Elisp: Sequence Type
Here's a chart of elisp's most important list-like datatypes.
Note: “Sequence” and “Array” are not actual datatypes in elisp. They are grouping names for other actual datatypes.
When a function's doc says that an argument is a sequence type, it means that it can be list, vector, or string. (e.g.
When a function's doc says an argument is a array type, it means that it can be vector, or string. (e.g.
List and Vector both hold a ordered sequence of values, each value can be any type.
Differences Between List and Vector
Here's the primary differences between list and vector:
- Vector, access time to any element is constant.
- Vector's length cannot change. (if you create a new copy of a vector, the time required is proportional to the vector's length)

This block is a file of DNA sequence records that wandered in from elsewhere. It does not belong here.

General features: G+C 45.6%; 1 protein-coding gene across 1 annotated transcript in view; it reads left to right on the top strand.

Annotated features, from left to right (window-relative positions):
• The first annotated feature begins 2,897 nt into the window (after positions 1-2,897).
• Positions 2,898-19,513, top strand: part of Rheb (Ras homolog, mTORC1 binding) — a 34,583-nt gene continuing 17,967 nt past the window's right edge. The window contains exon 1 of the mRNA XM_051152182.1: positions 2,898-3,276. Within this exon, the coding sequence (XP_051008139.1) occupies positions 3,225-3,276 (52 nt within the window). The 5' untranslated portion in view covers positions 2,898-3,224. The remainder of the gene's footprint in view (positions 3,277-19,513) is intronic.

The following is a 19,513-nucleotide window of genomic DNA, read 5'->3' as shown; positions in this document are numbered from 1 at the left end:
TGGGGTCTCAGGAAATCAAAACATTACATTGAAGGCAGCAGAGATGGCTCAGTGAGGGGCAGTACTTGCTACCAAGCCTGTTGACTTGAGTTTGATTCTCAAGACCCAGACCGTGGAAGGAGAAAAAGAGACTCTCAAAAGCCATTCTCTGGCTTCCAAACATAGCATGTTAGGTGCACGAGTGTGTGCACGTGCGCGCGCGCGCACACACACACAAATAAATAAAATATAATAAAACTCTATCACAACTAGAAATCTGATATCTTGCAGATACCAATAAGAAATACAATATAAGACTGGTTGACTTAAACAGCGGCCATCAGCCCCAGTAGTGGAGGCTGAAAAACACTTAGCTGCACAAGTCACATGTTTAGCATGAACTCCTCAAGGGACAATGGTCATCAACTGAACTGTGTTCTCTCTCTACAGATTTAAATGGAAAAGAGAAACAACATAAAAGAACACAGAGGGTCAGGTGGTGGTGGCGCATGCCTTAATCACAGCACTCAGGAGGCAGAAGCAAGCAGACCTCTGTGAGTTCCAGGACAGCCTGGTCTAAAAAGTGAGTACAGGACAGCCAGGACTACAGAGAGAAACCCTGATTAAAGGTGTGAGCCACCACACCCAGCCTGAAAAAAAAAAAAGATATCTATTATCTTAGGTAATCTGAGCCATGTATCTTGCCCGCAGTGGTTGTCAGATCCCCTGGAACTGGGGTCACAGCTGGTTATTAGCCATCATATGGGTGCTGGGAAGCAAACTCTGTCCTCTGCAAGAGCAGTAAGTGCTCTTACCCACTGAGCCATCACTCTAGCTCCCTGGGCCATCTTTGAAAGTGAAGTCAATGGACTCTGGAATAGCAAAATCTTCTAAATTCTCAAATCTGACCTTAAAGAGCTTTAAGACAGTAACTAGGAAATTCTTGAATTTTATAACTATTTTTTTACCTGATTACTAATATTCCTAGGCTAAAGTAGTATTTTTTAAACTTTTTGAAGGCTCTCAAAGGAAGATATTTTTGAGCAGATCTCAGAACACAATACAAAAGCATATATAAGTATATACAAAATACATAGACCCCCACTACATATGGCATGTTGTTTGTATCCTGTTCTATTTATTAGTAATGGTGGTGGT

- List, access time to a element is proportional to the distance of the element's position in the list.
- List's length can grow by prepending element, and can shorten by removing first element. These operations have constant time.
In short, list can grow or shorten, but if you have a long list, say 1 thousand items, accessing 900th item is slow.
Vector has fixed length. Accessing any element is fast.
(info "(elisp) Sequences Arrays Vectors")